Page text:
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BACKGROUND: Craniopharyngiomas account for 2-5% of all primary intracranial tumours. Despite their benign histological appearance, they are often associated with an unfavourable prognosis and their optimal treatment remains controversial. AIM: To analyse the natural history and treatment outcome of children and adults presenting to the Departments of Paediatrics and Endocrinology with craniopharyngioma between 1964 and 2003. PATIENTS AND METHODS: The records of 121 patients (age range 2.5-83 years, 42 aged < 16 and 79 aged > or = 16) were identified. The mean follow-up period since presentation was 103 months (8.6 years) (range 0.3-468 months). Sixteen patients underwent gross total removal (A), 3 gross total removal + radiotherapy (B), 51 partial removal (C), 33 partial removal + radiotherapy (D), 6 cyst evacuation alone (E) and 3 cyst evacuation + radiotherapy (F). The clinical, imaging and endocrinological data at presentation and during follow-up were analysed. RESULTS: Headache and visual field defects were the most common presenting clinical features (64% and 55%, respectively). Ninety-four per cent of the tumours had an extrasellar component and 23% of them were associated with hydrocephalus. There was a significant difference in the recurrence-free survival rates between groups A-D [at 10 years: 100% (A), 100% (B), 38% (C) and 77% (D), P < 0.01], which persisted even when analysing patients operated after 1980. The median time of first recurrence was 2.5 years (range 0.5-36). The peri-operative mortality of the patients who had any type of neurosurgical intervention due to recurrence was higher than that observed after primary surgery (24%vs. 1.8%) (P < 0.01). The rate of re-accumulation of the cyst fluid was 58% during the first year in patients of group E, whereas none of the subjects of group F experienced such an event during their follow-up period. There was no reversal of pre-existing pituitary hormone deficits after any surgical intervention. The probabilities of GH, FSH/LH, ACTH, TSH deficiency and diabetes insipidus at the 10-year follow-up were 88%, 90%, 86%, 80% and 65%, respectively. After excluding the non-tumour-related deaths, the 10-year survival rate following presentation was 90%. Patients with recurrence had a significantly lower probability for survival compared with those without it (at 10 years: 70%vs. 99%, P < 0.01). At the 10-year follow-up the probability of the presence of major visual field defects was 48%, hyperphagia/obesity 39%, epilepsy 12% and hemi-/monoparesis 11%. In this large series no substantial differences in the outcome of tumours diagnosed during childhood or adult life were found. CONCLUSIONS: Craniopharyngiomas remain tumours associated with significant morbidity. Gross total removal provides favourable results in terms of recurrences. If this cannot be achieved safely, adjuvant radiotherapy is beneficial in preventing tumour re-growth. Childhood- and adult-onset lesions generally behave similarly.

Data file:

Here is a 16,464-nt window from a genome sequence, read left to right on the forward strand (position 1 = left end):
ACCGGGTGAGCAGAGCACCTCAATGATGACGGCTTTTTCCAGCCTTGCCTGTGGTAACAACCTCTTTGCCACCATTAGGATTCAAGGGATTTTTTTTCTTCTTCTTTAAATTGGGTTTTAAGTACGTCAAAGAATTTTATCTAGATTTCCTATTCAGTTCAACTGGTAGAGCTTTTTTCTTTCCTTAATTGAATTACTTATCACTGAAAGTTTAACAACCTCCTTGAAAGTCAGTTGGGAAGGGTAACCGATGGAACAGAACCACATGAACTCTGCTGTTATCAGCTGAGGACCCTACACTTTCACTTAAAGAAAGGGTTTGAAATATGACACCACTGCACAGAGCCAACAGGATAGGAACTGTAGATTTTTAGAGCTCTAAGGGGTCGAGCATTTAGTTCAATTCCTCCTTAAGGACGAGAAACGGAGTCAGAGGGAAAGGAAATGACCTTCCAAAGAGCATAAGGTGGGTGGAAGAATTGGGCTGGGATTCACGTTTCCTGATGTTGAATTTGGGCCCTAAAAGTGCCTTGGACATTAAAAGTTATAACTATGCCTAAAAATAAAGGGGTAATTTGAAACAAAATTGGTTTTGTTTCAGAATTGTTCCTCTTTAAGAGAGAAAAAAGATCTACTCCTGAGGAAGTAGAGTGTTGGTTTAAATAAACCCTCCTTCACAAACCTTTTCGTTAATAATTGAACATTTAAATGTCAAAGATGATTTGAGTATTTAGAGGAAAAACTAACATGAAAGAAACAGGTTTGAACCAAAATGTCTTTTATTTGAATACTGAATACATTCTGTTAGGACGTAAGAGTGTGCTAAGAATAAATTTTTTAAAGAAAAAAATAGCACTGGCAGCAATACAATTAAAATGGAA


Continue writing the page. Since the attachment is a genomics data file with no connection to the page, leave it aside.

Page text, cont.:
Original publication

DOI

10.1111/j.1365-2265.2005.02231.x

Type

Journal article

Journal

Clin Endocrinol (Oxf)

Publication Date

04/2005

Volume

62

Pages

397 - 409

Keywords

Adolescent, Adult, Aged, Aged, 80 and over, Chi-Square Distribution, Child, Child, Preschool, Craniopharyngioma, Disease-Free Survival, Female, Follow-Up Studies, Humans, Male, Middle Aged, Neoplasm Recurrence, Local, Pituitary Neoplasms, Statistics, Nonparametric, Survival Rate